The 8 Plus’s display might be smaller diagonally than the iPhone X’s 5.8-inch screen, but it’s slightly wider because of their different aspect ratios. So some content — like your Instagram feed — will actually look larger on the Plus than on the X.
iPhone 7 Plus cases still fit.
Why you might not:
This thing feels like a “Plus” phone more than ever before when compared to the all-screen competition from Samsung, LG, Essential, and now Apple’s top-tier iPhone X. Other smartphone designs are getting more efficient, but the iPhone 8 Plus remains just as unwieldy as its three predecessors.
Although the 5.5-inch 1080p LCD has superb color accuracy, it’s not going to be as vibrant or eye-catching as the iPhone X’s new OLED screen.
It’s not really all that much cheaper than the iPhone X. If you get a 256GB iPhone 8 Plus, you’re already inching very close to that $1,000 mark.
The iPhone 8 Plus costs $799 for the 64GB model or $949 for 256GB. It comes in black, silver, or gold.
Why you might want to buy the iPhone X:
Visually, it’s Apple’s most impressive and futuristic iPhone design ever thanks to the 5.8-inch edge-to-edge OLED screen on the front and its stainless steel frame.
It’s a big screen in a small overall form factor. The iPhone X measures a bit bigger than the iPhone 8, but it’s nowhere near the dimensions of the iPhone 8 Plus. It should be fairly comfortable to use in one hand. And in that hand is pretty much all display.
The OLED screen has better contrast than the displays on iPhone 8 and 8 Plus, and it supports HDR video.
You can unlock your phone with your face. If you like being the first to try Apple’s latest technology, Face ID is the biggest adjustment that iPhone users will have to make in years.
Animoji and Portrait mode on the selfie camera. All of the sensors that make Face ID possible are also used for Animoji, which are moving emoji that mimic your facial expressions, and allow you to take portrait shots with blurred backgrounds (and Portrait Lighting) using the front-facing camera. Other iPhones can’t-do that.
The telephoto portrait lens on the iPhone X’s dual-camera has a better aperture than the iPhone 8 Plus. (f/2.4 vs. f/2.8).
Both rear cameras have optical image stabilization, which should allow you to use the telephoto lens in darker conditions. On the iPhone 8 Plus, only the primary camera does.
Why you might not:
It’s the most expensive iPhone ever.
There’s no home button or Touch ID. Unlocking your phone requires looking directly at it. Every time. Unless you want to go old school with the passcode.
Apple’s gestures for going back to the home screen and multitasking look somewhat awkward in early examples and demonstrations. At the most basic level, they’re definitely not as simple as just hitting a button with your thumb.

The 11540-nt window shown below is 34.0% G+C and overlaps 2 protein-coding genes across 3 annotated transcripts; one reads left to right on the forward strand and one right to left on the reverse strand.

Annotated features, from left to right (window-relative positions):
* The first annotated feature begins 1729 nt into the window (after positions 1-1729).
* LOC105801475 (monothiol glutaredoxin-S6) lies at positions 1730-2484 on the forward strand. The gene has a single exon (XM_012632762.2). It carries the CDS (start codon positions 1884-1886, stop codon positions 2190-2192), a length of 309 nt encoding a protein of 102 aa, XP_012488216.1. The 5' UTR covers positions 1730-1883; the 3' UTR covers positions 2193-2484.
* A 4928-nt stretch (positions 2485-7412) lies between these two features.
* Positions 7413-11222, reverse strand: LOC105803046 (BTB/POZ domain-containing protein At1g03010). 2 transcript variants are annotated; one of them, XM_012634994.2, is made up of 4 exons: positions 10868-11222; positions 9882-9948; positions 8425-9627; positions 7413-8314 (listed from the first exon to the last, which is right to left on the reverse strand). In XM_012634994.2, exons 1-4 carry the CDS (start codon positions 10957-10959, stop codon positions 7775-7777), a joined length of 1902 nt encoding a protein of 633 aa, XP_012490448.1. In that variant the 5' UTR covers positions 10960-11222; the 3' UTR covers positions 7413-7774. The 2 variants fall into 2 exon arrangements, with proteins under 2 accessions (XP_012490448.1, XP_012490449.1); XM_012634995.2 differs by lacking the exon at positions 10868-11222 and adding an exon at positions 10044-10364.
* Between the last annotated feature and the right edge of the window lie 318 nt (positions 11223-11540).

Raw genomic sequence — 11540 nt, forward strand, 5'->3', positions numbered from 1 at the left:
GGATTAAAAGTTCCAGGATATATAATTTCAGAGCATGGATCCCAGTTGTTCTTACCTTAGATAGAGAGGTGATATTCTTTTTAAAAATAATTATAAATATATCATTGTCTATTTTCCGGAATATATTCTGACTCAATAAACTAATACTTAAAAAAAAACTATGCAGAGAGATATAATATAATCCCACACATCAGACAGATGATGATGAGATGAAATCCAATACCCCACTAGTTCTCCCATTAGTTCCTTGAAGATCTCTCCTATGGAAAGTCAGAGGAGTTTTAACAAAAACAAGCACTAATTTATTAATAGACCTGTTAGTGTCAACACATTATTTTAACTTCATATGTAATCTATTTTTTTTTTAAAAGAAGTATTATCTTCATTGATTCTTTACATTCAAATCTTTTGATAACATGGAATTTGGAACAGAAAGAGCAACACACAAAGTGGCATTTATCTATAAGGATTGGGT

The notch that houses the front-facing camera and other sensors. It’s just kind of there all the time, and Apple is embracing that. That should be perfectly fine in apps, but the notch is likely to obscure content from time to time. We’ve already seen that it sticks out into videos if you play them full-screen in landscape orientation. Are you the kind of person who can ignore that? I’m not sure I am.
AppleCare+ is more expensive than for previous iPhones.
It doesn’t come out until November.
The iPhone X costs $999 for the 64GB model or $1,149 for 256GB. It comes in black or silver.
What do all three new iPhone models have in common?
Same processor: A11 Bionic
Same primary 12-megapixel camera
Same 7-megapixel selfie camera
Same video recording capabilities: 4K at 60, 30, and 24FPS. 1080p slo-mo at 240FPS
“The hardest glass ever in a smartphone, front and back.”
IP67 water and dust resistance
Same maximum screen brightness
64GB or 256GB storage options
So if you’re already set on getting one of these new iPhones, for me it would come down to the iPhone 8 Plus and iPhone X. The iPhone 8 is a little too small for my big hands, and I need a larger screen. Picking an ultimate winner between those two might come down to the wire before preorders for the former kick off early Friday morning. The iPhone X’s OLED screen is beautiful, but a home button and Touch ID still feel somewhat critical to me — at least until I’ve handled the X firsthand and can judge the gestures and face recognition myself. The release date of iPhone 8 / 8 Plus and iPhone X are far enough apart that if you start off with one of the 8s and come to regret it, you’ve still got enough time to return it and hold out for the X.
Shame that Apple didn’t just put the home button and Touch ID on the back of the iPhone X, though. That would’ve been just about perfect.